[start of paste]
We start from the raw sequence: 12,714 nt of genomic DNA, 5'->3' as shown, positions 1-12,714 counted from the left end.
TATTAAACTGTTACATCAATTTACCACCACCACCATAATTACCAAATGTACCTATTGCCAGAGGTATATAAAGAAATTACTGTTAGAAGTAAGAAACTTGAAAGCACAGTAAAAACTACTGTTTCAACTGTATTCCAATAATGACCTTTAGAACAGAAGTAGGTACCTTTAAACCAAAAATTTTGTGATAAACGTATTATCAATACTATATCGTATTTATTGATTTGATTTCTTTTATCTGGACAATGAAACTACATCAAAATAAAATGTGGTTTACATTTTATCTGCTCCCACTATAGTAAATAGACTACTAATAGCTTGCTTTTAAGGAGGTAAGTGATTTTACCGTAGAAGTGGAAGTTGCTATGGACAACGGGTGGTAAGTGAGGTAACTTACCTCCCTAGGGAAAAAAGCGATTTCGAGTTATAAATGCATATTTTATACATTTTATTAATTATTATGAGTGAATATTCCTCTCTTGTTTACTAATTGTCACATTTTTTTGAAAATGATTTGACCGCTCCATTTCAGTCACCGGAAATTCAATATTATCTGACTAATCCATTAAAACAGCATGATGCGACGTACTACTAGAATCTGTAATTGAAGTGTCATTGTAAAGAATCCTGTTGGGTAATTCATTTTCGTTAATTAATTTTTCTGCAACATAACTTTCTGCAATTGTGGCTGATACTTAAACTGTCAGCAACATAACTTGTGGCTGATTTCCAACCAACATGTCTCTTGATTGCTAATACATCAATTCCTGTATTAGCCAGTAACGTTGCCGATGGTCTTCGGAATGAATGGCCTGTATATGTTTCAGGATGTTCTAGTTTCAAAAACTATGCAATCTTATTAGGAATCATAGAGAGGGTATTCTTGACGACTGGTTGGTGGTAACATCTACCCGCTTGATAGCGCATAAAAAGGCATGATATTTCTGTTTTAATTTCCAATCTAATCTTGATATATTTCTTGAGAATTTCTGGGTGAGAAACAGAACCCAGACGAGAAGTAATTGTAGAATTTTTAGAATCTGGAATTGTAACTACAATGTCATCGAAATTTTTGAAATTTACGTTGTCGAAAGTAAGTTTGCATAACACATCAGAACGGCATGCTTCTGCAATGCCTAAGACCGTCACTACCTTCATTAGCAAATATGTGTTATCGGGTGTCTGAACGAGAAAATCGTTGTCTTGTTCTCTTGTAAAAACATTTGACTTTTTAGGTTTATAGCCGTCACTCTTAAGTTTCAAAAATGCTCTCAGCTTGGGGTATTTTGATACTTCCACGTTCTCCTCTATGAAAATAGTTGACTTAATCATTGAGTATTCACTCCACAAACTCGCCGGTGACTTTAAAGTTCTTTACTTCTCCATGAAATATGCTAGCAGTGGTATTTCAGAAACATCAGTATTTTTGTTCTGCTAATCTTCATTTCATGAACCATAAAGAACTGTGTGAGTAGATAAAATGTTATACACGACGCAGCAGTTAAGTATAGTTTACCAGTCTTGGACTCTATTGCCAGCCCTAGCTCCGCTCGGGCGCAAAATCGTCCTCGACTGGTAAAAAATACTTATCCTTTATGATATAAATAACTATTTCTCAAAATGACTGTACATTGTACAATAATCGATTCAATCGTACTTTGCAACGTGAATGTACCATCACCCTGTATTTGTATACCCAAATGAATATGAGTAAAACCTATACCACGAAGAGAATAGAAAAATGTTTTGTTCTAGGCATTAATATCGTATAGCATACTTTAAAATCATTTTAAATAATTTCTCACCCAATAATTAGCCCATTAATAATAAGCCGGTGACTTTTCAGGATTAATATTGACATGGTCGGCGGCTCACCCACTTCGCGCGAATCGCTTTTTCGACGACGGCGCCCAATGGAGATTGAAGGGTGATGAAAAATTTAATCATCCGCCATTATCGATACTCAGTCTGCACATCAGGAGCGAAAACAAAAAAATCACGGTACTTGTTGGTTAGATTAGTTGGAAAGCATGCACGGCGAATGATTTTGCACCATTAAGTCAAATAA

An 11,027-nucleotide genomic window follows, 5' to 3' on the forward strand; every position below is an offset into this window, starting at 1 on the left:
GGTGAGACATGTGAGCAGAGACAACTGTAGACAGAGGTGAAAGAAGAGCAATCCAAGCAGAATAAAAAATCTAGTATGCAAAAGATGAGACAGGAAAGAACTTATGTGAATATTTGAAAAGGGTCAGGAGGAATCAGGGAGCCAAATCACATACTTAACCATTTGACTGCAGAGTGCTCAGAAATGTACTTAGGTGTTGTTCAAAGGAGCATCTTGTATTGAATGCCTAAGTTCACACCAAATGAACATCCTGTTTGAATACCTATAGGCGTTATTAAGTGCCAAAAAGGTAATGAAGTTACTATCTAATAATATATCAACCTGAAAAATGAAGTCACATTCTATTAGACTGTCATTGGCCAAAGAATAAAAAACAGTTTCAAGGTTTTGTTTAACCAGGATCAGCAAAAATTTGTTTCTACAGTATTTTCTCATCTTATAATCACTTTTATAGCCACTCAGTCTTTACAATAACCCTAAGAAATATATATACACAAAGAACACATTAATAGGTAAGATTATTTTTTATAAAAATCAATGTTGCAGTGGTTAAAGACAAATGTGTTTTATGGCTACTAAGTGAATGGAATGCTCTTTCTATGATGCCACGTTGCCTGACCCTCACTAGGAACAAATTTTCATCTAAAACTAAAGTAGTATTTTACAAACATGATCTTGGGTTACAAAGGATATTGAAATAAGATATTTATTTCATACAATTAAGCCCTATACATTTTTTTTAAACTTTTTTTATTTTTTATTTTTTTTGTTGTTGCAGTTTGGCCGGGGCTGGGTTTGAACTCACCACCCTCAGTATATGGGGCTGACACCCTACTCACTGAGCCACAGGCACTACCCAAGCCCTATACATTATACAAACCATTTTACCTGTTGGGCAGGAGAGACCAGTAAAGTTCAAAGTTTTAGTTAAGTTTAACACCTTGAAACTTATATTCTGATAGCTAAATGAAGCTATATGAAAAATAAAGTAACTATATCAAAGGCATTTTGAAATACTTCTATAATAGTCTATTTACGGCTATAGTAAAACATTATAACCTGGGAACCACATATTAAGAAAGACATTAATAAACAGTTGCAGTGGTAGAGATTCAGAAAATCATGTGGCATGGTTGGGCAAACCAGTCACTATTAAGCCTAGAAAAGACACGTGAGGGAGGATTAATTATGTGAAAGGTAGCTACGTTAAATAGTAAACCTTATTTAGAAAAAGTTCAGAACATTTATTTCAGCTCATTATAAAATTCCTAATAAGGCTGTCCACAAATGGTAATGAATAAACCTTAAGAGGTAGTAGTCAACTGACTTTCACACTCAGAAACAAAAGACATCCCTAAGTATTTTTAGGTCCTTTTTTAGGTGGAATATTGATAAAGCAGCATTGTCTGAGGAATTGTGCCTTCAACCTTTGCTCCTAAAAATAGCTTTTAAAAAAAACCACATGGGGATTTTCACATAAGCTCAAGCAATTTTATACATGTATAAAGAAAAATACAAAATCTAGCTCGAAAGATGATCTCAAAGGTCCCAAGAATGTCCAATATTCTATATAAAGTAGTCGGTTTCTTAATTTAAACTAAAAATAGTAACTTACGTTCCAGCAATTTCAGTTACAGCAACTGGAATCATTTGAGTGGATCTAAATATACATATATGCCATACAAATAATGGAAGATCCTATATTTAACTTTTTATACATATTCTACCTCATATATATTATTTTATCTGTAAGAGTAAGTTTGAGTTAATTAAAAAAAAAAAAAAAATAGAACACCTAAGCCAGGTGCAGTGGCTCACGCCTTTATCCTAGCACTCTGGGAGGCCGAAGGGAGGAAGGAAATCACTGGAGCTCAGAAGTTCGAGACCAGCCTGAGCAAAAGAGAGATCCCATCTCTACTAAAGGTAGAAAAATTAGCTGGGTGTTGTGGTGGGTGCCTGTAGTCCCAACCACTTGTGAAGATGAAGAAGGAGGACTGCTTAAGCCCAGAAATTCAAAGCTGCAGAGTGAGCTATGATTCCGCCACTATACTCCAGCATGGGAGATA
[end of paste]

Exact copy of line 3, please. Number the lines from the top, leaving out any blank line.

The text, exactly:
An 11,027-nucleotide genomic window follows, 5' to 3' on the forward strand; every position below is an offset into this window, starting at 1 on the left: